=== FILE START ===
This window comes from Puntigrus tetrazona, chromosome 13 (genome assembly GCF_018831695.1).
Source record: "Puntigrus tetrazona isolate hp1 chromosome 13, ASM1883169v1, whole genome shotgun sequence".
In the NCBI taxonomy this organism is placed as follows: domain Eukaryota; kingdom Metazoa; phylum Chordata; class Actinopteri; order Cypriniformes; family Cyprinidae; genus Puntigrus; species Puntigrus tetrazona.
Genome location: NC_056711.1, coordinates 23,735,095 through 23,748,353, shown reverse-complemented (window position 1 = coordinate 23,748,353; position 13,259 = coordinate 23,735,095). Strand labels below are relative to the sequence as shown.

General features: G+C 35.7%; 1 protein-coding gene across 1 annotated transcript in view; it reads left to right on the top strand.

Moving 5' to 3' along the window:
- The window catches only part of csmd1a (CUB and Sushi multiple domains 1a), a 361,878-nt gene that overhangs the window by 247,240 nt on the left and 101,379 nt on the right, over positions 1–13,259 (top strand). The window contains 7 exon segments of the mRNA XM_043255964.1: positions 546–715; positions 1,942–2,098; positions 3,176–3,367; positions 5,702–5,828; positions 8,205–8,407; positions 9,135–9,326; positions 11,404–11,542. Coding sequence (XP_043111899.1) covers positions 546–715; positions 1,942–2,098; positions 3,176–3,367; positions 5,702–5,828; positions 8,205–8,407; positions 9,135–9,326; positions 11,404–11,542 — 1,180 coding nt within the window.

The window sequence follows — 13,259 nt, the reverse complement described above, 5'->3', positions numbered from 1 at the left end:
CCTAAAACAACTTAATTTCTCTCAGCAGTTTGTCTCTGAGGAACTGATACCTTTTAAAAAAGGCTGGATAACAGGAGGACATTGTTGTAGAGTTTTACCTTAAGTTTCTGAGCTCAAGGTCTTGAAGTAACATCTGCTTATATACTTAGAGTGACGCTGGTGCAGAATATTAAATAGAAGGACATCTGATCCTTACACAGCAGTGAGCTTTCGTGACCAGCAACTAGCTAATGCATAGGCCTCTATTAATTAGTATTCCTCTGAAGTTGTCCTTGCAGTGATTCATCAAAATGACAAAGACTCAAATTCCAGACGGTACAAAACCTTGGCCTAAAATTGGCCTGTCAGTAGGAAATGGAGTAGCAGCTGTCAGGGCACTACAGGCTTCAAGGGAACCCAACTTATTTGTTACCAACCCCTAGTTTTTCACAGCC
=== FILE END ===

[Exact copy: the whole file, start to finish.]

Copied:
This window comes from Puntigrus tetrazona, chromosome 13 (genome assembly GCF_018831695.1).
Source record: "Puntigrus tetrazona isolate hp1 chromosome 13, ASM1883169v1, whole genome shotgun sequence".
In the NCBI taxonomy this organism is placed as follows: domain Eukaryota; kingdom Metazoa; phylum Chordata; class Actinopteri; order Cypriniformes; family Cyprinidae; genus Puntigrus; species Puntigrus tetrazona.
Genome location: NC_056711.1, coordinates 23,735,095 through 23,748,353, shown reverse-complemented (window position 1 = coordinate 23,748,353; position 13,259 = coordinate 23,735,095). Strand labels below are relative to the sequence as shown.

General features: G+C 35.7%; 1 protein-coding gene across 1 annotated transcript in view; it reads left to right on the top strand.

Moving 5' to 3' along the window:
- The window catches only part of csmd1a (CUB and Sushi multiple domains 1a), a 361,878-nt gene that overhangs the window by 247,240 nt on the left and 101,379 nt on the right, over positions 1–13,259 (top strand). The window contains 7 exon segments of the mRNA XM_043255964.1: positions 546–715; positions 1,942–2,098; positions 3,176–3,367; positions 5,702–5,828; positions 8,205–8,407; positions 9,135–9,326; positions 11,404–11,542. Coding sequence (XP_043111899.1) covers positions 546–715; positions 1,942–2,098; positions 3,176–3,367; positions 5,702–5,828; positions 8,205–8,407; positions 9,135–9,326; positions 11,404–11,542 — 1,180 coding nt within the window.

The window sequence follows — 13,259 nt, the reverse complement described above, 5'->3', positions numbered from 1 at the left end:
CCTAAAACAACTTAATTTCTCTCAGCAGTTTGTCTCTGAGGAACTGATACCTTTTAAAAAAGGCTGGATAACAGGAGGACATTGTTGTAGAGTTTTACCTTAAGTTTCTGAGCTCAAGGTCTTGAAGTAACATCTGCTTATATACTTAGAGTGACGCTGGTGCAGAATATTAAATAGAAGGACATCTGATCCTTACACAGCAGTGAGCTTTCGTGACCAGCAACTAGCTAATGCATAGGCCTCTATTAATTAGTATTCCTCTGAAGTTGTCCTTGCAGTGATTCATCAAAATGACAAAGACTCAAATTCCAGACGGTACAAAACCTTGGCCTAAAATTGGCCTGTCAGTAGGAAATGGAGTAGCAGCTGTCAGGGCACTACAGGCTTCAAGGGAACCCAACTTATTTGTTACCAACCCCTAGTTTTTCACAGCC